“Although the relative risk of cardiovascular disease is increased after an early diabetes diagnosis, the absolute risk is low”, says Dr. Araz Rawshani from the University of Gothenburg in Sweden who co-led the research. “However, age at disease onset appears to be an important determinant of survival as well as cardiovascular outcomes in early adulthood, warranting consideration of earlier treatment with cardioprotective drugs.”
The new estimates suggest that individuals diagnosed before the age of 10 have a 30-times greater risk of serious cardiovascular outcomes like heart attack (0.31 cases per 100,000 person years for participants with diabetes vs 0.02 cases in every 100,000 person-years for controls) and heart disease (0.5 vs 0.03) than those in the general population, whilst risk levels are around six times higher for people diagnosed between ages 26 and 30 (0.87 vs 0.25 and 1.80 vs 0.46 respectively).
People with younger-onset type 1 diabetes are four times as likely to die from any cause (0.61 vs 0.17), and have more than seven times the risk of dying from cardiovascular disease (0.09 vs 0.02) than their diabetes-free counterparts. In contrast, people first diagnosed between ages 26 and 30 face a lower (three-fold) risk of dying from any cause (1.9 vs 0.6) and cardiovascular disease (0.56 vs 0.15) compared to their peers without diabetes.
Professor Naveed Sattar, co-author, University of Glasgow (UK), explains: “While the absolute risk levels are higher in individuals who develop diabetes when older, simply due to age being a strong risk factor, the excess risk compared to healthy controls is much higher in those who developed diabetes when younger. If this higher excess risk persists over time in such individuals, they would be expected to have highest absolute risks at any given subsequent age. Indeed, those who develop type 1 diabetes when under 10 years of age experience the greatest losses in life expectancy, compared to healthy controls. This is something we did not fully appreciate before.”
The impact of type 1 diabetes on younger people should not be underestimated, and there is a need to consider adding recommendations about age of onset in future guidelines, say the authors.
Type 1 diabetes mellitus is the second most common chronic disease in children, accounting for 85% of diabetes in the under 20s. But it’s not unusual to develop the disease as an adult. Worldwide, the incidence of type 1 diabetes in children aged 14 years and younger has risen by 3% a year since the 1980s.
It’s well known that people with type 1 diabetes are at increased risk of health problems and have shorter life expectancies, partly due to premature cardiovascular disease. But, until now, the impact of age of diagnosis on this excess mortality and cardiovascular risk was unclear.
To provide more evidence, the researchers calculated the excess risk of all-cause mortality, cardiovascular mortality, acute heart attack, stroke, cardiovascular disease, coronary heart disease, heart failure, and atrial fibrillation in 27,195 individuals from the Swedish National Diabetes Register compared to 135,178 controls matched for age, sex, and county from the general population (average age 29 years).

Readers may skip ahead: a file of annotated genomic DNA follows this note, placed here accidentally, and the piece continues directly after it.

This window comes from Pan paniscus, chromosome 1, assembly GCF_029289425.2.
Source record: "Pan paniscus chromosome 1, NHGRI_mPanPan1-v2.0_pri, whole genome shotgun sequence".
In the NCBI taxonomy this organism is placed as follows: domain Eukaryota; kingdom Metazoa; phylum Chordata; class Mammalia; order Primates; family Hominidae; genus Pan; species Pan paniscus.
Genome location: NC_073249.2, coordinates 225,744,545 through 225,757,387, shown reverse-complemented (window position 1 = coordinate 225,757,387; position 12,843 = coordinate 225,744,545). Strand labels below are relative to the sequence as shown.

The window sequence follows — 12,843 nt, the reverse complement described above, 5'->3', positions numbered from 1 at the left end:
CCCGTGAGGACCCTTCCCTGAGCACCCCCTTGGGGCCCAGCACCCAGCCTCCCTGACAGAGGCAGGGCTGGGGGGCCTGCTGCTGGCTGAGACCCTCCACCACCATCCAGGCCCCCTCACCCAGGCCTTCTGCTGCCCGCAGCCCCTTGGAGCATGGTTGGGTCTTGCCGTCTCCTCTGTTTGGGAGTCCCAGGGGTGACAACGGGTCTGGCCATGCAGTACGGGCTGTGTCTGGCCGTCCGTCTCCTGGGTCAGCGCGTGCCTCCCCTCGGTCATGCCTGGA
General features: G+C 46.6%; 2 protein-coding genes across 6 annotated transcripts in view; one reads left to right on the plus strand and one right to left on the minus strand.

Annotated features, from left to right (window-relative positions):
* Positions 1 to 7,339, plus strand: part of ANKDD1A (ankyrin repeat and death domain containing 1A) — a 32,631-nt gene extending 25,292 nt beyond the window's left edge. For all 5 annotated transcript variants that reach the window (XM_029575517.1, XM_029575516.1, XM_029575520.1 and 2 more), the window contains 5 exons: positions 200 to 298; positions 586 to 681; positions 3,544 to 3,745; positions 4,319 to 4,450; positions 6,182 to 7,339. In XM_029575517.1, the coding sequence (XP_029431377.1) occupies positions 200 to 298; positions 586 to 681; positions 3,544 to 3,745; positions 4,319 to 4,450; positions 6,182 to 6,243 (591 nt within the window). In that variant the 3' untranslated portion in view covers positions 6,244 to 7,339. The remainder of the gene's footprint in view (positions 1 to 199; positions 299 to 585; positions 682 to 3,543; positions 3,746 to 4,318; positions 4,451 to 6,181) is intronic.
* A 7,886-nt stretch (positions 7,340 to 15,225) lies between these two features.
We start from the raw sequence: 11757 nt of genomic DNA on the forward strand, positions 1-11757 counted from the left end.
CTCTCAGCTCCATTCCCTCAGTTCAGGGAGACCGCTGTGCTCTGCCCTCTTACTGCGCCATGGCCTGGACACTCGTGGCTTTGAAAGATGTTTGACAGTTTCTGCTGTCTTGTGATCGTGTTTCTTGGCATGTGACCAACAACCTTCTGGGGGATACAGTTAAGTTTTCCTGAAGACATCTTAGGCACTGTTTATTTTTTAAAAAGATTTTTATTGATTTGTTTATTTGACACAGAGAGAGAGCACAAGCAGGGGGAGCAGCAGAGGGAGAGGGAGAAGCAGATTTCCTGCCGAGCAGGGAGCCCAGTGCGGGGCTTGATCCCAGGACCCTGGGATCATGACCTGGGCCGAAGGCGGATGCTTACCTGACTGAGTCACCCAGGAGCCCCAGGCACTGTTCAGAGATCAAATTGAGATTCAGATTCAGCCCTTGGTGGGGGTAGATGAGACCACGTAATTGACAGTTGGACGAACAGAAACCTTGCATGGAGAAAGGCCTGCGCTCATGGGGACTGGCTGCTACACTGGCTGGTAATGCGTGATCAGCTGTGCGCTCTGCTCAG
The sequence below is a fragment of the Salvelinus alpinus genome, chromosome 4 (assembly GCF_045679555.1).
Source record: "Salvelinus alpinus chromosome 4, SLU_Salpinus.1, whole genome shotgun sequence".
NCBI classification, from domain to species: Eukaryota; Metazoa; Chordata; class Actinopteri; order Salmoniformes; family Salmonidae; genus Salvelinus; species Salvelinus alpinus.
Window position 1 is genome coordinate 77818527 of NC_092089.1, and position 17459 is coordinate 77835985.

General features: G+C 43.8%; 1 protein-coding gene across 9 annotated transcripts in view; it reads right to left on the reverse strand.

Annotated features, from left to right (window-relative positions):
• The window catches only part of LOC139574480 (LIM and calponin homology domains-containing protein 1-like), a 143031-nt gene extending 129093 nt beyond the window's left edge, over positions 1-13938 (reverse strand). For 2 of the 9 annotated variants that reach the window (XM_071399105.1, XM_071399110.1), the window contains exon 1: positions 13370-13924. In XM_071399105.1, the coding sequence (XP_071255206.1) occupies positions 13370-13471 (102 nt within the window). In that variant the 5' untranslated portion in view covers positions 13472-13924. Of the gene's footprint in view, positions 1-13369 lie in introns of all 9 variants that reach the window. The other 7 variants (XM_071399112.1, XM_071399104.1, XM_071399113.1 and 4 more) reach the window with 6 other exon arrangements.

Individuals with diabetes, who registered between Jan 1988 and December 2012, were divided into groups by age at diagnosis—0-10 years, 11-15 years, 16-20 years, 21-25 years, and 26-30 years—and followed up for an average of 10 years.
The researchers adjusted for a range of factors that may have influenced the results including age, sex, marital status, income, educational level, region of birth, diabetes duration, and previous history of cardiovascular complications.
Cardiovascular risks and survival were strongly related to age at disease onset, with people diagnosed before the age of 10 having five-times greater risk of heart attack and coronary heart disease than those diagnosed at age 26-30 years. The younger group also had much higher risk of heart failure and stroke than peers without diabetes and those diagnosed at an older age (figure 3).
Excess risks were particularly pronounced in women, with those diagnosed before age 10 facing a 60-fold higher risk of heart disease (0.48 cases per 100,000 person years for participants with diabetes vs 0.02 cases in every 100,000 person-years for controls) and 90-times increased risk of heart attack than matched controls (0.25 vs 0.01). In comparison, men with young-onset diabetes have a 17 times greater risk of developing heart disease and 15 times higher risk of having a heart attack in early adulthood compared to those in the general population (0.53 vs 0.05 and 0.36 vs 0.03).
These estimates for early-onset disease are substantially higher than recent estimates by the American Heart Association and American Diabetes Association, which do not consider age of onset as a risk stratifier, and report that women with type 1 diabetes are at seven times increased risk and men at three times the risk of developing heart disease.
Life expectancy was also markedly shorter for women with type 1 diabetes. Women who develop the condition before 10 years of age die on average around 18 years earlier than their diabetes-free counterparts (average life expectancy 70.9 years vs 88.6 years), whilst men with early onset type 1 diabetes die around 14 years earlier (69.1 years vs 83.3 years). Individuals diagnosed at 26-30 years old lose, on average, about 10 years of life.
The authors speculate that loss of beta cells which contribute to glycaemic load, and is more severe and rapid among those with younger age onset, could be a contributing factor to the increased risk of cardiovascular-related death. Whilst they adjust for duration, longer exposure to higher glucose levels in individuals who develop diabetes when children might also contribute to greater heart disease risks. However, the authors acknowledge that their findings show observational associations rather than cause and effect.